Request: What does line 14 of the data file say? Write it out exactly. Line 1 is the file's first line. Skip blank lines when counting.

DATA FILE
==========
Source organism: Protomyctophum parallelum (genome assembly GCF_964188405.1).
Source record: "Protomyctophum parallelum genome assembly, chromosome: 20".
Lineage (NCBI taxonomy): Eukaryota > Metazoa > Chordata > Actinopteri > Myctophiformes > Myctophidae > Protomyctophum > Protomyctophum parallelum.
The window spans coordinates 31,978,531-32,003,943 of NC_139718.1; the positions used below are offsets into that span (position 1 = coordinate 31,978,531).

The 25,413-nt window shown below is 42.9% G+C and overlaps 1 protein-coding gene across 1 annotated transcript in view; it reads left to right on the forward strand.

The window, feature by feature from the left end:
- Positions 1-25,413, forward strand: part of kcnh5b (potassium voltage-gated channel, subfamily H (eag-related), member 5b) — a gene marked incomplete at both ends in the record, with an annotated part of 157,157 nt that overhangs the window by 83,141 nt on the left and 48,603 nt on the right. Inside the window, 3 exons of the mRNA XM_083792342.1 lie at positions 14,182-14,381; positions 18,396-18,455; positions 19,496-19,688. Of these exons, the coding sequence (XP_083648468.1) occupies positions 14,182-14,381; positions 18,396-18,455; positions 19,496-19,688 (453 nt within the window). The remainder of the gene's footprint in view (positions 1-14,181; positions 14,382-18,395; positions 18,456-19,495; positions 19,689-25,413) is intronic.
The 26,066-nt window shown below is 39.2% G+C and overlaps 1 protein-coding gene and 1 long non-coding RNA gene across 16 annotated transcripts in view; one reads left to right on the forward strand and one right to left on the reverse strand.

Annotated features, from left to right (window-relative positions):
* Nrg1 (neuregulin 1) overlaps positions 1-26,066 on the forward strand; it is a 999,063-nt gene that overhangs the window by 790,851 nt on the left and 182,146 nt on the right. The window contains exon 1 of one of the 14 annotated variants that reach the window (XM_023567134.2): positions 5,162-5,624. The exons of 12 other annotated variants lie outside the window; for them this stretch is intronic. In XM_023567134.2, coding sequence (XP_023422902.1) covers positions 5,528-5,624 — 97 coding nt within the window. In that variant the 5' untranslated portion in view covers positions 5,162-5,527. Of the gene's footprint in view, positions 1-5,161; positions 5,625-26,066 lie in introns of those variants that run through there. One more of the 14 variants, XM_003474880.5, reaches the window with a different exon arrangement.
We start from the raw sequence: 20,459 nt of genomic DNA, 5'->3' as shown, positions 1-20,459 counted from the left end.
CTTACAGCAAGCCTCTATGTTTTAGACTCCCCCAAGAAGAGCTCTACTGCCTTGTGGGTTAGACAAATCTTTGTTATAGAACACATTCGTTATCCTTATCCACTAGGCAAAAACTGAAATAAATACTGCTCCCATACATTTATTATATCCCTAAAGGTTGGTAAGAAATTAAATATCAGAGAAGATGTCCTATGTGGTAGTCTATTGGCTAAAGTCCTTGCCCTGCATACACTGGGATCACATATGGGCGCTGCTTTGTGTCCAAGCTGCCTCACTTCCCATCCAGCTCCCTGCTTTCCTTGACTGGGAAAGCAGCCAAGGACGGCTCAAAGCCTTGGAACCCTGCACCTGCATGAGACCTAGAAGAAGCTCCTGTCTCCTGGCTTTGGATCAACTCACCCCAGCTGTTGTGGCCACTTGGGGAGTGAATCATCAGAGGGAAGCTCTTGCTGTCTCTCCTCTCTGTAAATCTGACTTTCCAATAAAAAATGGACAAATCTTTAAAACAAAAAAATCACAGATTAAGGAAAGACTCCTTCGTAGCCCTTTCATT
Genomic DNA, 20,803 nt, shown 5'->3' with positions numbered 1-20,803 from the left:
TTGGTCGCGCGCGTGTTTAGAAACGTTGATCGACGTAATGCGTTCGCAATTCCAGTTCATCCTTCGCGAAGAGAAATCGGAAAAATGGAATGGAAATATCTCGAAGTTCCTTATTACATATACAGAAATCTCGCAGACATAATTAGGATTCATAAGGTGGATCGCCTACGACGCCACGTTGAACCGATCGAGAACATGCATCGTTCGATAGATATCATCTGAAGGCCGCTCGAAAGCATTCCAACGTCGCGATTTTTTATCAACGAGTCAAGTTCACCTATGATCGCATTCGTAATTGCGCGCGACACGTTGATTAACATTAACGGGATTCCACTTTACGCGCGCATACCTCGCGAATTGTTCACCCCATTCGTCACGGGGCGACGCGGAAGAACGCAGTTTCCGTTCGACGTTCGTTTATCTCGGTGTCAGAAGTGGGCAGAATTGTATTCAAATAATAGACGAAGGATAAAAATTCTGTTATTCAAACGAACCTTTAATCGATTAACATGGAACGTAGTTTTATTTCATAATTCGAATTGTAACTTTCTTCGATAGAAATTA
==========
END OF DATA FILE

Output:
TTGGTCGCGCGCGTGTTTAGAAACGTTGATCGACGTAATGCGTTCGCAATTCCAGTTCATCCTTCGCGAAGAGAAATCGGAAAAATGGAATGGAAATATCTCGAAGTTCCTTATTACATATACAGAAATCTCGCAGACATAATTAGGATTCATAAGGTGGATCGCCTACGACGCCACGTTGAACCGATCGAGAACATGCATCGTTCGATAGATATCATCTGAAGGCCGCTCGAAAGCATTCCAACGTCGCGATTTTTTATCAACGAGTCAAGTTCACCTATGATCGCATTCGTAATTGCGCGCGACACGTTGATTAACATTAACGGGATTCCACTTTACGCGCGCATACCTCGCGAATTGTTCACCCCATTCGTCACGGGGCGACGCGGAAGAACGCAGTTTCCGTTCGACGTTCGTTTATCTCGGTGTCAGAAGTGGGCAGAATTGTATTCAAATAATAGACGAAGGATAAAAATTCTGTTATTCAAACGAACCTTTAATCGATTAACATGGAACGTAGTTTTATTTCATAATTCGAATTGTAACTTTCTTCGATAGAAATTA